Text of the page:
Roberta Willis Interview:
This is file #63, cycle 2. This is Jean McMillen. Today’s date is August 15, 2017. I am interviewing Roberta Willis who is the former democratic State Representative for the 64th District. She is going to talk about her volunteer activities, her procedure in the legislature, and legislation she has been particularly fond of, as well as other things that she wishes to talk about. But first we’ll start with the genealogical information.
JM:What is your name?
RW:Roberta Willis, I lived in Sharon growing up. My family is from Sharon. My mother was born in Sharon Hospital. My grandparents Mary and Alex Gallion came to Sharon in the early 1920’s.
JM:What is your birthdate?
RW:March 6, 1951
JM:Where were you born?
RW:In Flushing, Queens, New York
JM:Your parents’ names?
RW:My mother’s name was Clara Gallion and my father’s name was Harold Berk.
JM:Do you have siblings?
RW: I have one sister Cherie who still lives in the area. She lives in Sharon and works here in Lakeville.
JM:How did you come to the area?
RW:I came because my mother’s family was here. There was a rich history and love for the Northwest corner of Connecticut. I always like to say I may have been born in New York, but in actuality I feel like Connecticut has always been my home.
JM:You’re a Connecticut girl.
JM:Where did you go to college?
RW:I went to Northwest Community College for my associate degree. Shortly after that I transferred to Vassar College and graduated from there in 1979 with a degree in Political Science.
JM:One of the first things that you got involved in was pesticides?
RW:Yeah In the 1980’s I read a report on pesticides in children’s diets. It was a report done by the Natural Defense Council. At that time my 2 youngest children were very small. I was very concerned about children’s health. A group of us about 25 Salisbury women formed “Mothers and Others for a Renewable Planet” which was really about addressing the issue of toxins in food. The fact is the government regulated toxins by testing tolerances of adult males, never took into consideration child development or a body weight of a small child. That could possibly have a bad effect of them. That group of 25 women grew into a national organization of about 40,000 across the country. My neighbor here in Salisbury Meryl Streep joined me in that effort or I joined her, the two of us and these other women became quite active in this. We pretty much changed the way Americans eat. Organic became much more prevalent; you could not find it in the Northwest corner when we started. That really launched me, I was always concerned about the environment, but that really got me involved with environmental health issues. It shows how people can make a difference with what we do in our consuming patterns; what we buy, what we eat, what we chose to do does make a difference. It makes a difference for all of us. Although I went off into government and politics, it is interesting in that in the case of environmental health it was getting consumers to change their habits.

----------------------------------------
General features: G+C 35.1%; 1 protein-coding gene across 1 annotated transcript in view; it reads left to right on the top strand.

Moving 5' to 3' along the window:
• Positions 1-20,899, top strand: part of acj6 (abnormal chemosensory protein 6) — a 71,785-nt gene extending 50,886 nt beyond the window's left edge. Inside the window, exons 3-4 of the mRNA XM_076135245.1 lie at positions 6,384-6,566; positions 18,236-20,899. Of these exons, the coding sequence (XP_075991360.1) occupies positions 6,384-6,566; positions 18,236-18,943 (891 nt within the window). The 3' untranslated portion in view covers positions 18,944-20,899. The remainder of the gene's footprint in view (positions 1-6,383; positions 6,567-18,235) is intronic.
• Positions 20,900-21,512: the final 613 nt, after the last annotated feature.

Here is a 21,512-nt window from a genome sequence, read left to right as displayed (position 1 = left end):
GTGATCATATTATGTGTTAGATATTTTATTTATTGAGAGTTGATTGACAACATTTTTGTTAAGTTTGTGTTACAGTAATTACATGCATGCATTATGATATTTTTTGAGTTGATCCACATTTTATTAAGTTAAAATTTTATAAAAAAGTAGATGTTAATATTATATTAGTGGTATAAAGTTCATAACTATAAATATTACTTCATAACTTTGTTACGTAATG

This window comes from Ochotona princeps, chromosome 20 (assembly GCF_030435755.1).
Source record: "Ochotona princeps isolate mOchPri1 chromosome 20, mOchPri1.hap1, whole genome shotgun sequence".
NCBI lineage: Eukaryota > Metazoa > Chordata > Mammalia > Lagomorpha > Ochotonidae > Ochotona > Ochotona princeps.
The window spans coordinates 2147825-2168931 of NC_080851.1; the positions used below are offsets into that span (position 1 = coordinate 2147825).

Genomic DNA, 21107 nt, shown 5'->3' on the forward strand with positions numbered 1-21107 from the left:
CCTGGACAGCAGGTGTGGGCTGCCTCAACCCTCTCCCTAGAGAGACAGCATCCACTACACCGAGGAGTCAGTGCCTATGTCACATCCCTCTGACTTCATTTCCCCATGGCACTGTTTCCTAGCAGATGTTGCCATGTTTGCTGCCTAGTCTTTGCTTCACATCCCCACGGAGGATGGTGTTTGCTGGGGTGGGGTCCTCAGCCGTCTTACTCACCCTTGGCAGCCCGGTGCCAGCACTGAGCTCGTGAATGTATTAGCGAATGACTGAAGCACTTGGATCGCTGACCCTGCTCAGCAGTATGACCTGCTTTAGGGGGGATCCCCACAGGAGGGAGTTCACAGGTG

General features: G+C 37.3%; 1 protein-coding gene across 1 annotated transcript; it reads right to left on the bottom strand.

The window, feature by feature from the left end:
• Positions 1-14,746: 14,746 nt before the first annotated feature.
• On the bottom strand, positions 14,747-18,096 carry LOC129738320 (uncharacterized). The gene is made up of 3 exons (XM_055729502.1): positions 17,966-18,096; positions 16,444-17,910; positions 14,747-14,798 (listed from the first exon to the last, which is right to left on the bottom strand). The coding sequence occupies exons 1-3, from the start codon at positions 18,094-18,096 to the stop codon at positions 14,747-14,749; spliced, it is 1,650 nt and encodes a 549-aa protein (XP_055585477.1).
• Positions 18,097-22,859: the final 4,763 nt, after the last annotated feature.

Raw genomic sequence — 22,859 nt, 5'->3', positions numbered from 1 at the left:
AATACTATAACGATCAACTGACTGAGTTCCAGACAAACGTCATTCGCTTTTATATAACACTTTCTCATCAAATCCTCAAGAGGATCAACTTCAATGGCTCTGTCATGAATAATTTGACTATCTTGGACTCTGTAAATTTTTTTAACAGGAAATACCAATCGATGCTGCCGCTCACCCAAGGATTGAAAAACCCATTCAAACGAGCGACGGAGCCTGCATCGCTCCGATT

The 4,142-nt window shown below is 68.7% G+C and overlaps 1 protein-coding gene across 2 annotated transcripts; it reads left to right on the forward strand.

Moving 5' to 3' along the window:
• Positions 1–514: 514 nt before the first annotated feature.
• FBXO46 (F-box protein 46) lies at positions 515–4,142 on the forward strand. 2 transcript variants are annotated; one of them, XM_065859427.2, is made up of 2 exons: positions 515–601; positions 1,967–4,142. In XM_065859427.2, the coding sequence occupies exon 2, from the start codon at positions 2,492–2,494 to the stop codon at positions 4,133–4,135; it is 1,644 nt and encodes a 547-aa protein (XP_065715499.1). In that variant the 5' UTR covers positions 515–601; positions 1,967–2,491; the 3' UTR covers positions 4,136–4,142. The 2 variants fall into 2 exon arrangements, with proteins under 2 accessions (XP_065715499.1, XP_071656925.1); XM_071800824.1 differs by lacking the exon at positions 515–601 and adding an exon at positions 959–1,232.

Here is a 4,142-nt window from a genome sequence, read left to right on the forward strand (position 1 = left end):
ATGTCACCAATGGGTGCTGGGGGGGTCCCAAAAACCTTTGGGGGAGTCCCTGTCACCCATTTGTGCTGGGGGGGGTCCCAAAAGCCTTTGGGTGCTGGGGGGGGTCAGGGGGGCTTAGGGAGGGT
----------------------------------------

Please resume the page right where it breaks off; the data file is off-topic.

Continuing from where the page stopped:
JM:You have been very successful on that.
RW:Right and we are very proud of that. One of the connections that I did have in the legislature is that I got very involved with those issues, not only environmental issues, but also farming issues. What could we do to increase agriculture in Connecticut? We have seen growing up in Connecticut is a promoting of local agriculture. We see it with all the farmer’s markets that have now popped up. That was new, when we started out there were no farmer’s markets like that. Quite frankly it was state programs and funding that promoted a lot of those farmer’s markets: such as the ability of people to use food stamps or senior to get special coupons or for farmers and activist groups to be able to fund the start of a farm market. When we started out and I was first in the legislature, there were probably about 25 farm markets in the entire state. Now there are hundreds; those are official ones. The little ones like the one we have on the front lawn of the Scoville Memorial Library are not state funded. Norfolk has a very active and large farm market. There you can purchase a lot of items and it has received state funding. You can use your food stamps there. That is the difference really.
JM:Before we get into the legislative part, tell me about the Housatonic Youth Service Bureau. How did you get involved with that one?
RW: The Housatonic Youth Service Bureau was around the same time in 1990 it started, so it has been over 25 years. It really started with a group of us including Rev. Taber (See file #64 Rev. Dick Taber) of the Congregational Church at the time, Dr. Richard O’Connor who was head of the Housatonic Mental Health Center, some school guidance counselors and psychologists and a group of concerned citizens. They sat down 27 years ago and said,” We need something for our young people.” There are issues here families in crisis, kids that are struggling with issues. There are families that are struggling with